‘Khusouf Al-Ard’ — The long-awaited return of Hayajan

‘Khusouf Al-Ard’ — The long-awaited return of Hayajan. (Supplied)
Updated 17 January 2019

‘Khusouf Al-Ard’ — The long-awaited return of Hayajan

  • Jordan-based indie-pop band 'Hayajan' has released a new album
  • The majority of tracks on “Khusouf Al-Ard” fall into one of two categories: Upbeat funky pop or slower synth-led ballads

DUBAI: It’s been more than five years since “Ya Bay,” the debut album from Jordan-based indie-pop band Hayajan, was released. Frontman Alaa Wardi was already hugely popular for his online videos of layered a capella covers, but in the years since he has become a genuine online phenomenon with almost a million YouTube subscribers and two solo albums to his name.
Wardi, and his voice, naturally, loom large over Hayajan’s recently released sophomore album “Khusouf Al-Ard.” But it would be a mistake to see this record as ‘Alaa Wardi plus musicians.’ Guitarists Odai Shawagfeh (who also plays with El Morabba3) and Mohammed Idrei, bassist Amjad Shahrouh, and drummer Hakam Abu Soud are equally responsible for Hayajan’s impressive sonic soundscapes.
The majority of tracks on “Khusouf Al-Ard” fall into one of two categories: Upbeat funky pop or slower synth-led ballads. Often, though, those pop tracks have pessimistic lyrics at odds with the bouncy, foot-tapping feel of the instrumentation.
In “Zubalah,” for example, Wardi warns a Martian newly arrived on earth to leave again ASAP because the planet is “trash” and “There is no hope for a better future.” On “Al-Ghabah,” he tells a tale of a bullying animal who becomes king of the jungle and burns it to the ground to quell an uprising, leaving himself ruler of nothing. A fable that could be relevant to any of the world’s ‘strongmen’ rulers.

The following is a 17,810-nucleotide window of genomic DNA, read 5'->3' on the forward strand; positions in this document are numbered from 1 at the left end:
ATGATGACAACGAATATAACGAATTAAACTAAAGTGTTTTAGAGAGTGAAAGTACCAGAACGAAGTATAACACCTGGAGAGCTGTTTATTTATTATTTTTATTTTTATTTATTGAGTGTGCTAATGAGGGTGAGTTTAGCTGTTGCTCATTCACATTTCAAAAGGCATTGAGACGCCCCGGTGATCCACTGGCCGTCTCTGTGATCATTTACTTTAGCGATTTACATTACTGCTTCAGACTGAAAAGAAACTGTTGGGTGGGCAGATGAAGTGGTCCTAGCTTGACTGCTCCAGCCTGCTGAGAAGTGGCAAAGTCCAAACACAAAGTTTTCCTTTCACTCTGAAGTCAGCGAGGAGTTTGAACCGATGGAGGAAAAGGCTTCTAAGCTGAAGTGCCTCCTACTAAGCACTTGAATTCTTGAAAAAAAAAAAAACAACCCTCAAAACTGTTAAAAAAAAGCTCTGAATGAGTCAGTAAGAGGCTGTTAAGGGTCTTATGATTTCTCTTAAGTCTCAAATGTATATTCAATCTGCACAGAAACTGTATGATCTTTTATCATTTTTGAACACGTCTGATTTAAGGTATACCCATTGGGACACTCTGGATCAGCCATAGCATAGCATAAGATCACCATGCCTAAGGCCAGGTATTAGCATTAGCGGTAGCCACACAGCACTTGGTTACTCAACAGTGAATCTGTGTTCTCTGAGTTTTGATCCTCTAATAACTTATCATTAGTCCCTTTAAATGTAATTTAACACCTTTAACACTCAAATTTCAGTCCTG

Throughout the record Wardi shows his vocal chops not just on the top-line melodies, but with great choices of harmonies. The rhythm section is super-tight and the crystalline, angular guitar riffs are often instant earworms. Many of the tracks use the old ‘slow build to crescendo’ trick to great effect. “Kbirna” — a nostalgic ballad that employs Imogen Heap-style Vocoder effects — in particular culminates in the kind of soaring soundtrack-friendly climax that Sigur Ros seemed to have made their own in the Noughties.
The one bum note on the record is “Jibna Al-Eid,” in which Wardi’s requests for us all to come together cross the line into saccharine simplicity (as does the music). The result being a track that sounds like the kind of bad festive charity single usually accompanied by a video of the assembled vocalists grinning unconvincingly at each other.
Still, the rest of the album makes up for that misstep. Along with “Kbirna,” opening track “Yalla Bina” is a high point — driving, funky rhythms interspersed with staccato guitar stabs and a vibe reminiscent of French band Phoenix.
“Khusouf Al-Ard” is a confident, bold record that rewards the patience of the band’s fans.

Listen to the full album here:


Stars of the 'The Kitchen' movie talk to Arab News

“The Kitchen,” stars Melissa McCarthy, Elisabeth Moss, Tiffany Haddish and Domhnall Gleeson. (Supplied)
Updated 22 August 2019

Stars of the 'The Kitchen' movie talk to Arab News

DUBAI: “The Kitchen,” starring Melissa McCarthy, Elisabeth Moss, Tiffany Haddish and Domhnall Gleeson, is an ode to the ever-popular gangster movie, but also a reimagining. Three women who can’t pay the bills after their mobster husbands go to prison decide to take over the organization themselves — becoming violent criminals in the process. Gone is the Don, in his place are the Donnas.